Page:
German flag carrier Lufthansa announced on Tuesday that it will cut 20% of its leadership positions and 1,000 administrative jobs, in a restructuring plan to cope with the economic fallout of the coronavirus pandemic.
After downsizing the executive board of the Lufthansa parent company, the corporation is now also planning similar actions at its subsidiaries, with Lufthansa Cargo AG, LSG Group, and Lufthansa Aviation Training set to lose one board position each.
The airline said that it would also halve its investment in new aircraft, although it could still add up to 80 new planes by 2023. According to a statement, the company has already phased out 22 aircraft, including six Airbus A380, 11 Airbus A320 and five Boeing 747-400.
Lufthansa’s finances are now secure, after shareholders backed a €9-billion ($10.2 billion) bailout from the German government, and the Austrian and Swiss governments also made commitments, according to a statement.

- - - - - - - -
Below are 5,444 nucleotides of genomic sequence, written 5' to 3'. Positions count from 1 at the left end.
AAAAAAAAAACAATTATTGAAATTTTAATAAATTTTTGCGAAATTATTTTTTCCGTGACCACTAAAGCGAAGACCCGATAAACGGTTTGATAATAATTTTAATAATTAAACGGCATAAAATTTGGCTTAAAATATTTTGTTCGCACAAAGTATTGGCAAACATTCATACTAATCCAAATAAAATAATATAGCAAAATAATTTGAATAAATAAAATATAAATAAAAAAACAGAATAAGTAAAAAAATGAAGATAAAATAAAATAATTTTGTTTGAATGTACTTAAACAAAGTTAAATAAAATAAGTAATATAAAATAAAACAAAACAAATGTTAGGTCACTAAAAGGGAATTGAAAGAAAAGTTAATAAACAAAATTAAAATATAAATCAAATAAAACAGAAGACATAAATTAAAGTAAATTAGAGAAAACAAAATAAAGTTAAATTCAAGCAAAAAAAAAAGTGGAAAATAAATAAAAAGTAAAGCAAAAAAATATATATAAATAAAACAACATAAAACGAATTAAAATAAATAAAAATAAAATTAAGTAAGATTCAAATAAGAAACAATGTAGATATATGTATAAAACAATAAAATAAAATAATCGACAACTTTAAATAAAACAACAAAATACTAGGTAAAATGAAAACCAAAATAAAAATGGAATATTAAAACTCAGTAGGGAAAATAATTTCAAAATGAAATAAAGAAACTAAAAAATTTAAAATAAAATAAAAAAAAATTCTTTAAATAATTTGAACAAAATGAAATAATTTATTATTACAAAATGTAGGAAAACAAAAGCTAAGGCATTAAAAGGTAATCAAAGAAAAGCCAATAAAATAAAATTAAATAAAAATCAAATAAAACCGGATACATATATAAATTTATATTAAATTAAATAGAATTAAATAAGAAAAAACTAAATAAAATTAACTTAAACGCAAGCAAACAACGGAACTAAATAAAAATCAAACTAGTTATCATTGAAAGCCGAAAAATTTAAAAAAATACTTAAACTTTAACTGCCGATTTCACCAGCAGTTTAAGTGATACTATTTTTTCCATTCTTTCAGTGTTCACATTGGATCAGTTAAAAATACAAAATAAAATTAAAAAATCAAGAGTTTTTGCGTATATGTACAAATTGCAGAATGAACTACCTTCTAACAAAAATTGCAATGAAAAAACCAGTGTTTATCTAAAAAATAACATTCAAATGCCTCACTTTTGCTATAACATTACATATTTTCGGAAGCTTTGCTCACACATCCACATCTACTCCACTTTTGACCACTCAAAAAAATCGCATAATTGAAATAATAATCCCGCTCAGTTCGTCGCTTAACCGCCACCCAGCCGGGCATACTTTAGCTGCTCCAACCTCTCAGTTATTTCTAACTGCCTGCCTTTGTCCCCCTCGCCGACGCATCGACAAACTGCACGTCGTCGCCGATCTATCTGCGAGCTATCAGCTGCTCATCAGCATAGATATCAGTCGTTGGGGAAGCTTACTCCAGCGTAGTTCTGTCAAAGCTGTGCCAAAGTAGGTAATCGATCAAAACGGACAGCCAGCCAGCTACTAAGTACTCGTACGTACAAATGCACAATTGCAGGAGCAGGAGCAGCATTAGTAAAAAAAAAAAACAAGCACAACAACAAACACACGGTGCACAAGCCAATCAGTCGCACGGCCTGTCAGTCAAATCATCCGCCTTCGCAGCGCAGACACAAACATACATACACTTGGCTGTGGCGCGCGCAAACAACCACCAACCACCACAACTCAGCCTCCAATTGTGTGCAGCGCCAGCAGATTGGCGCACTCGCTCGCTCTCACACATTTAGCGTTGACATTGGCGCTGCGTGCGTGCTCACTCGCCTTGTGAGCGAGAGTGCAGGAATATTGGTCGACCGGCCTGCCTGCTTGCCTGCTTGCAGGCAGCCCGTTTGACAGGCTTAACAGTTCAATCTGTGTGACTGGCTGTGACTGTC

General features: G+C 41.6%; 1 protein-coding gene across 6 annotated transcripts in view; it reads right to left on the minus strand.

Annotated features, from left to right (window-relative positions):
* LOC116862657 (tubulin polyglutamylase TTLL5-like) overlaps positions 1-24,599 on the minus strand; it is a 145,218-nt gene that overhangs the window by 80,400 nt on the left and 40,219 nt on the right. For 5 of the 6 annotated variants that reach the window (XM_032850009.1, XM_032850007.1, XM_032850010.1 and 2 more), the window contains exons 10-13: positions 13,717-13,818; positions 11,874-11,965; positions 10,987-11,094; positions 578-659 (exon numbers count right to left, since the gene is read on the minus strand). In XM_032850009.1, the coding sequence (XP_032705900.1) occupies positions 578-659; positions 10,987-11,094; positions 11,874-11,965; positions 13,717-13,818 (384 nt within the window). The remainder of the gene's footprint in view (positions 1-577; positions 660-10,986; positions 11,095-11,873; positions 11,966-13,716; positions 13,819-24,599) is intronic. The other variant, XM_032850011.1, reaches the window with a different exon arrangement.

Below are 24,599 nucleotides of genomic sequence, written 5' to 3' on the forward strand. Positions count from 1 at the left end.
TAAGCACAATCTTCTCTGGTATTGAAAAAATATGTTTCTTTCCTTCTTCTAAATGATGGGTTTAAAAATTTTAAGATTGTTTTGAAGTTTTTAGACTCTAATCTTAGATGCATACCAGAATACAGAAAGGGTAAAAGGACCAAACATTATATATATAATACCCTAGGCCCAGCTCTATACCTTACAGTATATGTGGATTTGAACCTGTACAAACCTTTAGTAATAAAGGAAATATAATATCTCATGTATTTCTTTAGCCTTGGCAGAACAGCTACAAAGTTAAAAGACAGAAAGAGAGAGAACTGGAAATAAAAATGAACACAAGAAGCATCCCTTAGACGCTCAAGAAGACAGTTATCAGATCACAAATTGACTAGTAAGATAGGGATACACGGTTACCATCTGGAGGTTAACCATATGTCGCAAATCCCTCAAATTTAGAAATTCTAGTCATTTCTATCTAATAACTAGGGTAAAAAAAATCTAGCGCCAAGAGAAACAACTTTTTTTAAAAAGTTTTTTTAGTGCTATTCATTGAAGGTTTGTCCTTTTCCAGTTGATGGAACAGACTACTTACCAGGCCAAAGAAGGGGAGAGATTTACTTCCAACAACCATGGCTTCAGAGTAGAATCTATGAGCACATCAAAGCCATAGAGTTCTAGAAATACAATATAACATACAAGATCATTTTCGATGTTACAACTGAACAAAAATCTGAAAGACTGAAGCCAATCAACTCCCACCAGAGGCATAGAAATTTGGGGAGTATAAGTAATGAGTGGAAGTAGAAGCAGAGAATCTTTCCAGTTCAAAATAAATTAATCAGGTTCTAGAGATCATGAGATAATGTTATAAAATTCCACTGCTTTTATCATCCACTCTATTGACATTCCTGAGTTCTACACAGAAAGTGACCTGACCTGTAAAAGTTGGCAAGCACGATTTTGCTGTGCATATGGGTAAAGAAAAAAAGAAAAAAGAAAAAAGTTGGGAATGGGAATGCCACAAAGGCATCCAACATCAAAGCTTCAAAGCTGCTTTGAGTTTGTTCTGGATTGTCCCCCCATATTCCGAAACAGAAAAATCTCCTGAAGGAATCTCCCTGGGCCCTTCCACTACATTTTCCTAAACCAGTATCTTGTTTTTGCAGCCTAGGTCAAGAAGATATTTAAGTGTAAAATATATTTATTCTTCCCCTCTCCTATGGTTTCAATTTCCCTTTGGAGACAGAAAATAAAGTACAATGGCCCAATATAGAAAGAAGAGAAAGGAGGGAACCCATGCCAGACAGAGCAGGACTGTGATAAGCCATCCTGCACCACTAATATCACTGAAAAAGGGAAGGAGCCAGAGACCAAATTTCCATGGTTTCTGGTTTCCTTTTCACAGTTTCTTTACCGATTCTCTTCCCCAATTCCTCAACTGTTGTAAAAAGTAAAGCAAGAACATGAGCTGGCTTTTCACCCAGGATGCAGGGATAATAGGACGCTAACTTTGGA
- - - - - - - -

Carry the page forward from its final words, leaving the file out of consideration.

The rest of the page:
It added that it wanted to reduce government loans and equity stakes as soon as possible to avoid an increase in interest charges.
“However, the complete repayment of government loans and investments, including interest payments, will place an additional burden on the company in the coming years, making sustainable cost reductions inevitable for this reason as well,” the airline said.
According to previous statements, the impact of the coronavirus pandemic on the airline, which currently employs around 138,000 people, has resulted in 22,000 full-time positions becoming untenable.
The group is currently in negotiations with the German trade unions Verdi and Vereinigung Cockpit, which represents pilots, on the restructuring measures. Lufthansa has only been successful so far in making an agreement with the UFO union, which represents German cabin crew.
Additionally, Lufthansa intends to speed up longstanding plans to make its core airline a separate corporate entity, a spokesman said.
In April, Lufthansa cut 100 aircraft from its fleet of about 760, and ceased operations of its budget carrier Germanwings.
lc/msh (Reuters, dpa)
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